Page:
In memory of Akira Toriyama, we re-present our review of the original Dragon Ball series. Tim, Kumar, and Mulele review. (Originally published August 16, 2010.)

Visual censorship comparisons after the jump (NSFW but probably safe for Japanese kids):

Continue reading #241 “Dragon Ball” in depth

#798 “Delicious in Dungeon” yields a feast

Delicious in Dungeon

Ryoko Kui’s Delicious in Dungeon pokes fun at fantasy games and cooking manga tropes, exploring what it would really be like to be a character in a fantasy game, arranging your life in ways that wouldn’t really make sense in the real world. This week, Kumar and Emmet do a deep dive on this consistently enjoyable and beautifully plotted manga, the anime for which is now on Netflix.

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#793 “Berserk” v 7-8: The Battle for Doldrey

Berserk

While Kentaro Miura’s Berserk is meant to feature the swordsman character Guts, in volumes 7 and 8 the focus is on Griffith and the progress made – at ANY cost – toward his dream of having his own kingdom, a machine in which Guts is just a major cog. Casca is the other major figure, as Tim and Kumar wonder just what her real feelings for Griffith – and for Guts – might be; why this lengthy flashback has so much less magic in it than the pre-flashback story did; and how Griffith gets from this point into the Godhand.

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#291 “MONSTER” (Justifiable Homicide? pt 2)

Monster

FLASHBACK! Planning a murder that you think will prevent future murders? That’s the premise — or, at least, one of the premises — of Monster, Naoki Urasawa’s 18-volume series. Set in Germany, the series focuses on the unintended consequences of Dr. Kenzo Tenma’s good deed; he saved the life of a boy who turned out to be a remorseless killer. Tim and guest reviewer Natalie Nourigat discuss. (This episode was originally published August 22, 2011.)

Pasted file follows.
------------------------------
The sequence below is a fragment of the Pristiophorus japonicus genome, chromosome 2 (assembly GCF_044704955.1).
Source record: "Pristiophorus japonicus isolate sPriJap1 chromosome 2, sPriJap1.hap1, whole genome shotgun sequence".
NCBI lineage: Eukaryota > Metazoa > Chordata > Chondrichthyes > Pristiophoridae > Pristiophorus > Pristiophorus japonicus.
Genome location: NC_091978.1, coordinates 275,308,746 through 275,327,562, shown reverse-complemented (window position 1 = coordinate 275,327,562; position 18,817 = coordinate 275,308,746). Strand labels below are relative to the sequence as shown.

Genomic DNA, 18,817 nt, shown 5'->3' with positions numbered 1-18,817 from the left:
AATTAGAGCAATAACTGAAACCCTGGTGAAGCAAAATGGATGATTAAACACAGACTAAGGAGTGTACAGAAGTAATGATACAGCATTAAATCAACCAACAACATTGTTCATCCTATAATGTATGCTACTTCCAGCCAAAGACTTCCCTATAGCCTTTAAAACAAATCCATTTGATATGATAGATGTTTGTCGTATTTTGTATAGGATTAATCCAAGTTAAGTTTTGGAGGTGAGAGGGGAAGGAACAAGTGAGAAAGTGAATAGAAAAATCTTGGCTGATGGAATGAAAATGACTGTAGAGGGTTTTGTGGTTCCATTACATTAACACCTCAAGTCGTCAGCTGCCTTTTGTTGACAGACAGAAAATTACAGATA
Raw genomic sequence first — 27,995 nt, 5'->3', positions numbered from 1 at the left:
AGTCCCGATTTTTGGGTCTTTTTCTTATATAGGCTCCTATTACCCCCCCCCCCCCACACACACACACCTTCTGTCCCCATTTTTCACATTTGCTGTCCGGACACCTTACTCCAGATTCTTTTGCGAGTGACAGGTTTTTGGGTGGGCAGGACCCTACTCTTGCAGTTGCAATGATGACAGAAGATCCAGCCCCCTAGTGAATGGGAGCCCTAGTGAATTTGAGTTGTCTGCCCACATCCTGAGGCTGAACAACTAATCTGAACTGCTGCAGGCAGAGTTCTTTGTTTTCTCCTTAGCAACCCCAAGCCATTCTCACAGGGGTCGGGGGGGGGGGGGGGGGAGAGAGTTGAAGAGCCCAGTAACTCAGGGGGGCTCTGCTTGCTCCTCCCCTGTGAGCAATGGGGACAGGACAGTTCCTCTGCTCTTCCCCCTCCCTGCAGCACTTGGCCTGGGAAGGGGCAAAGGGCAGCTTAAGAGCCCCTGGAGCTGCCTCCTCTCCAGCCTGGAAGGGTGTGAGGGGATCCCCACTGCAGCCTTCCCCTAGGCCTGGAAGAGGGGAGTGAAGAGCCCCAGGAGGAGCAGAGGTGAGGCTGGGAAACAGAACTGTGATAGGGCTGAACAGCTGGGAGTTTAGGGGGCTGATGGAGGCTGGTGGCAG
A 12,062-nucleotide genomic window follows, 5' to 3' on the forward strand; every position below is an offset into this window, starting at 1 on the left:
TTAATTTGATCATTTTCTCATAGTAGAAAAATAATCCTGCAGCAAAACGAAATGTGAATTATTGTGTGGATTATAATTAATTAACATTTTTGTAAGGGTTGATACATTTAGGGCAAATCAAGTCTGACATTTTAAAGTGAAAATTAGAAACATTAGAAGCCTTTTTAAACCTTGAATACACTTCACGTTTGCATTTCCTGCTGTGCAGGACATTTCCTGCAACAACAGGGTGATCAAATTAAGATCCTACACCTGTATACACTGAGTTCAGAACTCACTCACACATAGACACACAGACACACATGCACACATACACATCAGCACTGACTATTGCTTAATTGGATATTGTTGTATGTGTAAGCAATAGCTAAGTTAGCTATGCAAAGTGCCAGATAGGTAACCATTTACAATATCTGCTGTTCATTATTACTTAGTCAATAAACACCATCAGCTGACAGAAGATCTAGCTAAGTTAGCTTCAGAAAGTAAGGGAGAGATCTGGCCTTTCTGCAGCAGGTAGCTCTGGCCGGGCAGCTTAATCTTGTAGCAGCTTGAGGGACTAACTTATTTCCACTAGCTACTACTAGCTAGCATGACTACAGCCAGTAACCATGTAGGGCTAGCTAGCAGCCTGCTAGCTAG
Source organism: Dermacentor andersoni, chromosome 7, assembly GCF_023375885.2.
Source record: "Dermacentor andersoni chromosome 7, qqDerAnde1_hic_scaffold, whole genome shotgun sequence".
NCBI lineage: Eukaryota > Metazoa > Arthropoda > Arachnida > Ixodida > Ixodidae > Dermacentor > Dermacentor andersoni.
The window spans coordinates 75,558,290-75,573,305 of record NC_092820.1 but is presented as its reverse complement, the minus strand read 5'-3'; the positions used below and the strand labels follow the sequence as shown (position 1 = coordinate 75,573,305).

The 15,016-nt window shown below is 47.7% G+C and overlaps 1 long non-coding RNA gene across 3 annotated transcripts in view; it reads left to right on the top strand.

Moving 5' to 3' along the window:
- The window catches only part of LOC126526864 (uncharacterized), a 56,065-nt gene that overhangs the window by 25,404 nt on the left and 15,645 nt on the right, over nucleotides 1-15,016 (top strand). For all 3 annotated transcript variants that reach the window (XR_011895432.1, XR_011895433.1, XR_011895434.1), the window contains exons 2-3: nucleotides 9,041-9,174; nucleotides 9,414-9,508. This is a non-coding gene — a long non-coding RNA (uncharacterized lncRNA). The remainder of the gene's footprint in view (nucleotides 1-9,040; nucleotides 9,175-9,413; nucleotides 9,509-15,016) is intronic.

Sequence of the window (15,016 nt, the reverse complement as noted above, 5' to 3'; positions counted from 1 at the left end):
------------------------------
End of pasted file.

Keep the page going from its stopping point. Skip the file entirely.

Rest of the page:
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#785 “Berserk”: The Prosaic Past

Berserk pt 2

After covering the first four volumes of Kentaro Miura’s Berserk a few months back, Tim and Kumar decided to keep going. In volumes 5 and 6, the lengthy (volumes 3 to 14!) flashback to Guts’s origin story continues, but why does the flashback seem to exist in a magic-free world? In the early volumes, in the “present”, Guts was shadowed by an elf, frequently encountered ghosts and demons, and pulled off comically over-the-top feats with his huge sword. But the world of the flashback seems to be, with a few exceptions, a fairly realistic medieval Europe. The guys examine the difference and pick up hints of what comes next.

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#768 “Berserk” v. 1-4

BerserkBerserk abruptly ended when creator Kentaro Miura died two years ago, later resurrected by Miura’s assistants and his friend Kouji Mori. Neither Tim nor Kumar had read this violent, complex manga, but it lingered on our to-do list the past two years until a gag news story about who was going to wrap up Berserk (which Tim didn’t immediately recognize as a gag!) inspired us to take the plunge. What we found is an addictive manga that answers the question “What if Fist of the North Star were a fantasy “graphic medicine” comic about trauma?

Yup, Al Plastino did some “in case of emergency” Peanuts strips